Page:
Wisely the production gets the sight of Will Young in his little lederhosen out the way early.
After that, it’s straight into the serious business: a seriously-impressive of revival of Kander and Ebb’s landmark musical, with a devastating conclusion which chills to the core.
Previous revivals seem to have dragged the film along, albatross-like, behind them, never quite able to shake it off or let it go,–but not this one. Rufus Norris’’ double Olivier-award winning production is a bold re-imagining, and it works mesmerisingly well.
The production creates the decadence and it recreates the looming spectre of Nazism which eventually overwhelms it; by the end, you understand why Cliff must go and yet Sally must stay. Life is a cabaret, Sally sings, and Michelle Ryan superbly brings out the emptiness of the charade Sally knows she’s condemned to continue playing.
Ryan’s is a superlative performance, sexy, sassy and tragic; the show will go on, but at huge personal cost. The beautiful Maybe This time has never seemed more poignant.
Will Young never eclipses her as the Emcee in a hugely-skilled performance which makes you realise that the character doesn’t have to have the sinisterness he usually exudes. Young’s take on it all underlines that the Emcee is a victim too as the final knockings of 20s decadence are engulfed by the rising tide of fascist brutality. The balletic thuggery, to which Cliff (the excellent Matt Rawle) falls victim, is a compelling image.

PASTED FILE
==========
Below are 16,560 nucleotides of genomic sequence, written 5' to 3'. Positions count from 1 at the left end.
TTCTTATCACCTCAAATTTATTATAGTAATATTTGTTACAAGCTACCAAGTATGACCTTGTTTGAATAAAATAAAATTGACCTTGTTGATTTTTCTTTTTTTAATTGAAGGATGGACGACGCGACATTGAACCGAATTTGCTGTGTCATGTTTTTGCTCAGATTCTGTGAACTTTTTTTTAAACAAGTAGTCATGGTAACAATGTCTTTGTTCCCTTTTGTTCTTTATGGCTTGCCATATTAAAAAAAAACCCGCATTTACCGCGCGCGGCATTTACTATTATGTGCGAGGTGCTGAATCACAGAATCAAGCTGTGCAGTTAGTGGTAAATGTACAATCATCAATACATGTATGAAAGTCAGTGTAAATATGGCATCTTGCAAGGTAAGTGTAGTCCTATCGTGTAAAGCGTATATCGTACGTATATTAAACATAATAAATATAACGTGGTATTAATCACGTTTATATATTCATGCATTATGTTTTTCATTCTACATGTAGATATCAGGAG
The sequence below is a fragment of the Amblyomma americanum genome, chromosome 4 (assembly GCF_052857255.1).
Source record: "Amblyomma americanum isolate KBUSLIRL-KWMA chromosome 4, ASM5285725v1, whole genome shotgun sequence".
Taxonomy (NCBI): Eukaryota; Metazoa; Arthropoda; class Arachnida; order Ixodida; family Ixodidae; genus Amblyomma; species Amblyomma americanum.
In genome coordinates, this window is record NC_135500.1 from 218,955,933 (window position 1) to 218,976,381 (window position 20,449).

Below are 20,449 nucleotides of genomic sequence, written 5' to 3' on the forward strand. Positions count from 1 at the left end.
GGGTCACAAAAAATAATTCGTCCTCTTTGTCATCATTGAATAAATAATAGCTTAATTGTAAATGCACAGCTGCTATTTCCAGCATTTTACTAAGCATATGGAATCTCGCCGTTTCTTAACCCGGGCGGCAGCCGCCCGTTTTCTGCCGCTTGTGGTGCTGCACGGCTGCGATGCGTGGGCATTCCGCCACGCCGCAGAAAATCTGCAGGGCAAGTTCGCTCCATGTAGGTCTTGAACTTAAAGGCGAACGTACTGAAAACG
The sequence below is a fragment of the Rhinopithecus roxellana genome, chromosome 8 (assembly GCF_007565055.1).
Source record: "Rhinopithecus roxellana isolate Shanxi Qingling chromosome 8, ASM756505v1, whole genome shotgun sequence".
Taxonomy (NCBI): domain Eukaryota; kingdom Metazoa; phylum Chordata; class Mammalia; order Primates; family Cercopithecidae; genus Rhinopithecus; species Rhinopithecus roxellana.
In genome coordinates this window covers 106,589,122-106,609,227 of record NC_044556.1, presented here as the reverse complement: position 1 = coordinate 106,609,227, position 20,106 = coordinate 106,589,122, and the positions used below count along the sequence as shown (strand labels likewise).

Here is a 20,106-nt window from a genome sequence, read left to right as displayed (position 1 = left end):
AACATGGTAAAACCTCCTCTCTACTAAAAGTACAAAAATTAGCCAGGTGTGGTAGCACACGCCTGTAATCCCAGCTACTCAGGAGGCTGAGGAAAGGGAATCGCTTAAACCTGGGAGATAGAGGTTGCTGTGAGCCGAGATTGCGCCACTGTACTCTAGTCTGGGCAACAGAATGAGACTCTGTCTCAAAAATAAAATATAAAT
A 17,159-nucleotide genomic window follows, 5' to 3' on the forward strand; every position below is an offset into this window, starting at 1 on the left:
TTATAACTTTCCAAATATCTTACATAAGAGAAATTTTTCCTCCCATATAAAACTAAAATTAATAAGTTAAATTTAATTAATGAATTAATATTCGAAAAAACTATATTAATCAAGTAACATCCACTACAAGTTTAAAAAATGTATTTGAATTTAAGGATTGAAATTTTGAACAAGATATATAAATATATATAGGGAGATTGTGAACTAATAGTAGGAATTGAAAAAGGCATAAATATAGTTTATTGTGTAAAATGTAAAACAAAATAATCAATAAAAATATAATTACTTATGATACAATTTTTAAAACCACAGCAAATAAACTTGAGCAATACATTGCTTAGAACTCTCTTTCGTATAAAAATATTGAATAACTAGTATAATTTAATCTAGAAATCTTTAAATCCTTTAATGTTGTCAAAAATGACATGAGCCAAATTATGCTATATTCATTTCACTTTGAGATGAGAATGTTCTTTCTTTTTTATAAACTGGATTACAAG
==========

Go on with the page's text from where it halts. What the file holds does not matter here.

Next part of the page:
Tomorrow Belongs To Me doesn’t quite have the impact here that it has in the film (If You Could See Her certainly doesn’t); but different mediums offer different challenges; and there’s no doubting the cleverness of the invention in this production - particularly in the most chilling of final scenes which underlines in the most graphic way imaginable just what is at stake.
Just as importantly, the closing moments leave you reflecting just how much such dangers still exist – a tribute to a piece which is played beautifully by the ensemble.
It’s certainly not the Will Young show. The doomed love of Fraulein Schneider and Herr Schultz is movingly played out, by Sian Phillips and Linal Haft respectively. Phillips makes you understand Schneider’s pragmatism (What Would You Do); Haft is touching in his naïve hope.
Put it all together, and Cabaret is undoubtedly the highlight so far in a year already full of treasures at the Mayflower. Visually it is stunning; Javier De Frutos’ choreography is slick but vibrant; and the performances all round leave you convinced that an important musical, with the most important of messages, has been done rich and glowing justice.